We all like the idea of retiring. Me? Well if the lottery numbers came up I've always thought I'd buy a place in Spain, play a lot more golf, and have enough lessons to play it properly. That would probably be enough lessons to use up most of a lottery win, but there you go.
Actually, there's a "but" to all those leisure plans. I'd still want to be back at work every Saturday with my Sunday Mirror hat on, covering a Premier League match. There's an adrenalin buzz that comes from enjoying the spectacle, the action and the atmosphere, but then having only 45 minutes once the final whistle blows to sum it all up in 600 words or so.
I guess I'm lucky that I enjoy what I do for a living, and it's not so much like that for most people. But I figure that if you do love your working life then absolute retirement wouldn't be such a good idea. And it seems that Ronnie O'Sullivan has come to the same conclusion.
The Rocket turned his back on the sport last year not long after winning his fourth World Championship. His battles with depression, and with a whole load of other issues, were well documented and he thought he could walk away at the top. If he had any doubts then a 4-3 loss to the world number 76 Simon Bedford in a low key event in Gloucester in September confirmed his decision.
But clearly it wasn't that simple. O'Sullivan confirmed yesterday that he'll be back to defend his World Title at The Crucible in April, and most of that was because, quite simply, he just couldn't stop playing the sport he loves. "I was lying in bed until 11am and not doing anything," he admitted yesterday. "I realised I needed some aim and focus. So I started to hit a few balls and got a bit of a buzz."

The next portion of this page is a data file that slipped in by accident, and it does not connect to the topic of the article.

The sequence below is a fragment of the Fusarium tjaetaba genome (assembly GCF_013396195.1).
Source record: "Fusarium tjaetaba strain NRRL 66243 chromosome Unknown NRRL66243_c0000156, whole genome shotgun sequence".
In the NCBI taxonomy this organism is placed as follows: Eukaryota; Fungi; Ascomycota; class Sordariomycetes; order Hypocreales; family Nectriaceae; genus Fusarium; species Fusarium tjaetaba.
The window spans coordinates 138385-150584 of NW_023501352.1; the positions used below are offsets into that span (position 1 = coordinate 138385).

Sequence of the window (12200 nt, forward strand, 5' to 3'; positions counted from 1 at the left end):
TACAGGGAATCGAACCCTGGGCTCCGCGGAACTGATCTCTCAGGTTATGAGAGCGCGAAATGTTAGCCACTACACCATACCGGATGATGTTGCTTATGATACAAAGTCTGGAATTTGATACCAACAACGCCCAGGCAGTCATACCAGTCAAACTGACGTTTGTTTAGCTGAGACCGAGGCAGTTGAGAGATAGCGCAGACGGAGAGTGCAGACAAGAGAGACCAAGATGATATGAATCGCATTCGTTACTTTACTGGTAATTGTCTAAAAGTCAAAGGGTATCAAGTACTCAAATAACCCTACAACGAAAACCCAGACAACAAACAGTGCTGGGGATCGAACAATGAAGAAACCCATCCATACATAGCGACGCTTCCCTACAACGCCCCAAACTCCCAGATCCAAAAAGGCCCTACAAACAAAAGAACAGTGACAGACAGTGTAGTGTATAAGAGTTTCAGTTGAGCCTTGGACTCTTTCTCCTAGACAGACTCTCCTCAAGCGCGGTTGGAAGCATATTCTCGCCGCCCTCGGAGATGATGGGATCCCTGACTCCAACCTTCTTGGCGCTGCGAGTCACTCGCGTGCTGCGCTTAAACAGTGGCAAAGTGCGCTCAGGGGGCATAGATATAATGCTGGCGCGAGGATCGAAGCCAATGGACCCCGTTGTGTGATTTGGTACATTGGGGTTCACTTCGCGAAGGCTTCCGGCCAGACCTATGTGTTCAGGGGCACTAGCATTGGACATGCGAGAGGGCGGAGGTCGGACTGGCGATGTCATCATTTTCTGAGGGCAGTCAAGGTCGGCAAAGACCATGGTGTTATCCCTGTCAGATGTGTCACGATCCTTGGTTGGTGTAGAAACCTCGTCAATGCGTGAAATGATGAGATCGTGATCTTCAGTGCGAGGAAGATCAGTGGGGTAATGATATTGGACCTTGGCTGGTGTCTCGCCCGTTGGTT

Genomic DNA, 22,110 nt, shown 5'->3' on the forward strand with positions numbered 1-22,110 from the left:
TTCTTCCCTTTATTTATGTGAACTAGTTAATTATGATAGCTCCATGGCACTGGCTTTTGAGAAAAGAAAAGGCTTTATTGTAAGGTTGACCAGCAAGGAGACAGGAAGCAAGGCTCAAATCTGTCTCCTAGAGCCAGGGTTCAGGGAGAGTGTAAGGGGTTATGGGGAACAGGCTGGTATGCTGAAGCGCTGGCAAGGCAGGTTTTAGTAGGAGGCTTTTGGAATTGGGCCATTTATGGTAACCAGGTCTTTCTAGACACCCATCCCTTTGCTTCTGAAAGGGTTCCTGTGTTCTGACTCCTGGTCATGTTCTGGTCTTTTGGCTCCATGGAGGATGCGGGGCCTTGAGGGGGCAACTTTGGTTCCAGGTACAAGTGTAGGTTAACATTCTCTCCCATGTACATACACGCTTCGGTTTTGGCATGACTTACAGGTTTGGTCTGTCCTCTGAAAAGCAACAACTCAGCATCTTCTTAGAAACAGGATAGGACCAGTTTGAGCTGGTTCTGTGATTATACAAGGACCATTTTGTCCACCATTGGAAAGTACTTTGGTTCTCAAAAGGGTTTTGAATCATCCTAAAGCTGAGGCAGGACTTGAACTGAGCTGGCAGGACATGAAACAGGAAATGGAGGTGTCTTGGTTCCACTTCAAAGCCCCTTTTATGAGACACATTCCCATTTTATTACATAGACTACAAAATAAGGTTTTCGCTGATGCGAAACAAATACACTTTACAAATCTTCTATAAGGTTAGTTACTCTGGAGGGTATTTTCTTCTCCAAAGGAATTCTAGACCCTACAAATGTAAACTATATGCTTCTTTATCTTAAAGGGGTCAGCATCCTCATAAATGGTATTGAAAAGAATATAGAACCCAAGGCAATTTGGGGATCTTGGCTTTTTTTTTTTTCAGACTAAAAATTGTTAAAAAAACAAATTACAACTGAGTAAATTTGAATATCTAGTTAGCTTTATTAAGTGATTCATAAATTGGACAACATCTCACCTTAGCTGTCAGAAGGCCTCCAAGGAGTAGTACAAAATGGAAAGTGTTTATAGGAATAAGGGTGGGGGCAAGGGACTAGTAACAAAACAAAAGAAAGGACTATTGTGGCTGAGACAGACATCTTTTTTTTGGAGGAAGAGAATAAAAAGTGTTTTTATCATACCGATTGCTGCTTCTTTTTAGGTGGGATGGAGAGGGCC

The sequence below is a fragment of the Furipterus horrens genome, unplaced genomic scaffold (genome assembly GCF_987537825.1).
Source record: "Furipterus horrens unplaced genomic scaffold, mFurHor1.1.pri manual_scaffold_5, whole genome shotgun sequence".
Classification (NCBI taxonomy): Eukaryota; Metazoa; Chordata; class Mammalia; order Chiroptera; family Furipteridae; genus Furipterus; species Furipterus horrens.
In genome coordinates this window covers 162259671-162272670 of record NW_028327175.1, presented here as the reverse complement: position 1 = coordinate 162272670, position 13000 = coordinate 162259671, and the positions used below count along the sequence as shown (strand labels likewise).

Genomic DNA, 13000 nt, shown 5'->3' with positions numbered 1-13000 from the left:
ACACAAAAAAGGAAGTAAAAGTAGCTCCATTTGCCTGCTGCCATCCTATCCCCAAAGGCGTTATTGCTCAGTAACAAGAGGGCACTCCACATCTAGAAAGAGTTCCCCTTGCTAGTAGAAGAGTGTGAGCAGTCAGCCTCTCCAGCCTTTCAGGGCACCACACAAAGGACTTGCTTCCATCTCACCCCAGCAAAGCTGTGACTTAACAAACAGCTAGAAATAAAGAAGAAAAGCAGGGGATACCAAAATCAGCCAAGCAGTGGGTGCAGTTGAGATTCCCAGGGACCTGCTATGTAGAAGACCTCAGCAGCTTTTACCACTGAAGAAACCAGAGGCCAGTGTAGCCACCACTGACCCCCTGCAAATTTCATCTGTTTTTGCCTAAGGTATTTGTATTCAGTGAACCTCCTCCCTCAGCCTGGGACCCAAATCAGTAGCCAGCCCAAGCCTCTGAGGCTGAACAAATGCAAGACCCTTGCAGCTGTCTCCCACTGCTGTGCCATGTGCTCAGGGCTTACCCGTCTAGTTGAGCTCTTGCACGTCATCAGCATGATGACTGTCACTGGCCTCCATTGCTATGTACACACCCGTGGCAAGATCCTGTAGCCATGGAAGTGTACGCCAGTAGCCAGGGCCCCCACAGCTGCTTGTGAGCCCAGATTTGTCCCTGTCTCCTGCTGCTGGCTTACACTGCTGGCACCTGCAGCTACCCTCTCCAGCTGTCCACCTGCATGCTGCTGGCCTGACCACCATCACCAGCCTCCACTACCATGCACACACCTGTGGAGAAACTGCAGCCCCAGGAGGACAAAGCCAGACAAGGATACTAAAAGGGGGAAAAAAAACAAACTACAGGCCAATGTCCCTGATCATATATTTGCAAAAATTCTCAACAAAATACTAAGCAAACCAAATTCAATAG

O'Sullivan's status as the game's great entertainer - and its current world champion even if his ranking has dropped to 24 - means he is being welcomed back with open arms to defend his title. So the only question now is whether he'll be in any sort of shape to do it.
Last year I backed him to win at The Crucible at 6.611/2 after a promising first round, when it seemed clear the work he'd done with sports psychologist Steve Peters was paying dividends. There's not quite so much value to be had this time - he is already 7.613/2 second favourite behind Judd Trump in Betfair's market to be world title winner. (Although that is good news for the man who got a pound matched at 75.074/1 some time ago).
He's tried to play down his chances, suggesting there could be comparisons with Ricky Hatton's disastrous attempt at a comeback. But the difference is that you don't have to be at a peak of physical fitness to play snooker. And in Ronnie's case his talent is unquestioned providing his temperament stands up to the test.
The fact he's realised he's there because he loves what he does, and not just because it's what has always paid the bills, suggests he could be in exactly the right frame of mind again. Retirement? Who needs it?